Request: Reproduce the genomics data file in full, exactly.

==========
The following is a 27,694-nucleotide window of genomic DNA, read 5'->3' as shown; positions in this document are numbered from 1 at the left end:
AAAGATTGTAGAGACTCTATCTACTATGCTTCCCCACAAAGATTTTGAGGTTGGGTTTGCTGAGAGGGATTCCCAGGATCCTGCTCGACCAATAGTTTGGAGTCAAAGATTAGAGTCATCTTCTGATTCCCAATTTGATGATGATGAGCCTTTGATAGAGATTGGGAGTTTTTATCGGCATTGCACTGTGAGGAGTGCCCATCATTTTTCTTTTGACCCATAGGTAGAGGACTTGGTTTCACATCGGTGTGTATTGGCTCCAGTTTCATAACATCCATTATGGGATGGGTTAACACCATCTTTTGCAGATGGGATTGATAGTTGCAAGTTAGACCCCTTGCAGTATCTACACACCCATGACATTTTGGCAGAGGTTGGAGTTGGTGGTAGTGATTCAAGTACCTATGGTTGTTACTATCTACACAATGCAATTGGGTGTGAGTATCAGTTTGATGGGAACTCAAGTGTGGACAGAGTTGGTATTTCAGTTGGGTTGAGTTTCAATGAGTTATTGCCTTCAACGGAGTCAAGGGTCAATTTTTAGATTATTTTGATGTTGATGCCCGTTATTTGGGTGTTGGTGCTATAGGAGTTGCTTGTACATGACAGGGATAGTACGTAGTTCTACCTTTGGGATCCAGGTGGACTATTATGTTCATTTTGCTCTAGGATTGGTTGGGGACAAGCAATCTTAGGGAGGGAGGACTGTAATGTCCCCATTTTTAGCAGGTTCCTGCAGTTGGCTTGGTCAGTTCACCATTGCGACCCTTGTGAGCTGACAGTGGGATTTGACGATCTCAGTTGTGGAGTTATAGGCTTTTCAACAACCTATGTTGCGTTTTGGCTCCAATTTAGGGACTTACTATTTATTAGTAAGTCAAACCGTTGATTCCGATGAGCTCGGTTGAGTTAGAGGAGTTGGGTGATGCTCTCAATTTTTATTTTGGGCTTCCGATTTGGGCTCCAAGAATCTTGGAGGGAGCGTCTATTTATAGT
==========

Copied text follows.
The following is a 27,694-nucleotide window of genomic DNA, read 5'->3' as shown; positions in this document are numbered from 1 at the left end:
AAAGATTGTAGAGACTCTATCTACTATGCTTCCCCACAAAGATTTTGAGGTTGGGTTTGCTGAGAGGGATTCCCAGGATCCTGCTCGACCAATAGTTTGGAGTCAAAGATTAGAGTCATCTTCTGATTCCCAATTTGATGATGATGAGCCTTTGATAGAGATTGGGAGTTTTTATCGGCATTGCACTGTGAGGAGTGCCCATCATTTTTCTTTTGACCCATAGGTAGAGGACTTGGTTTCACATCGGTGTGTATTGGCTCCAGTTTCATAACATCCATTATGGGATGGGTTAACACCATCTTTTGCAGATGGGATTGATAGTTGCAAGTTAGACCCCTTGCAGTATCTACACACCCATGACATTTTGGCAGAGGTTGGAGTTGGTGGTAGTGATTCAAGTACCTATGGTTGTTACTATCTACACAATGCAATTGGGTGTGAGTATCAGTTTGATGGGAACTCAAGTGTGGACAGAGTTGGTATTTCAGTTGGGTTGAGTTTCAATGAGTTATTGCCTTCAACGGAGTCAAGGGTCAATTTTTAGATTATTTTGATGTTGATGCCCGTTATTTGGGTGTTGGTGCTATAGGAGTTGCTTGTACATGACAGGGATAGTACGTAGTTCTACCTTTGGGATCCAGGTGGACTATTATGTTCATTTTGCTCTAGGATTGGTTGGGGACAAGCAATCTTAGGGAGGGAGGACTGTAATGTCCCCATTTTTAGCAGGTTCCTGCAGTTGGCTTGGTCAGTTCACCATTGCGACCCTTGTGAGCTGACAGTGGGATTTGACGATCTCAGTTGTGGAGTTATAGGCTTTTCAACAACCTATGTTGCGTTTTGGCTCCAATTTAGGGACTTACTATTTATTAGTAAGTCAAACCGTTGATTCCGATGAGCTCGGTTGAGTTAGAGGAGTTGGGTGATGCTCTCAATTTTTATTTTGGGCTTCCGATTTGGGCTCCAAGAATCTTGGAGGGAGCGTCTATTTATAGT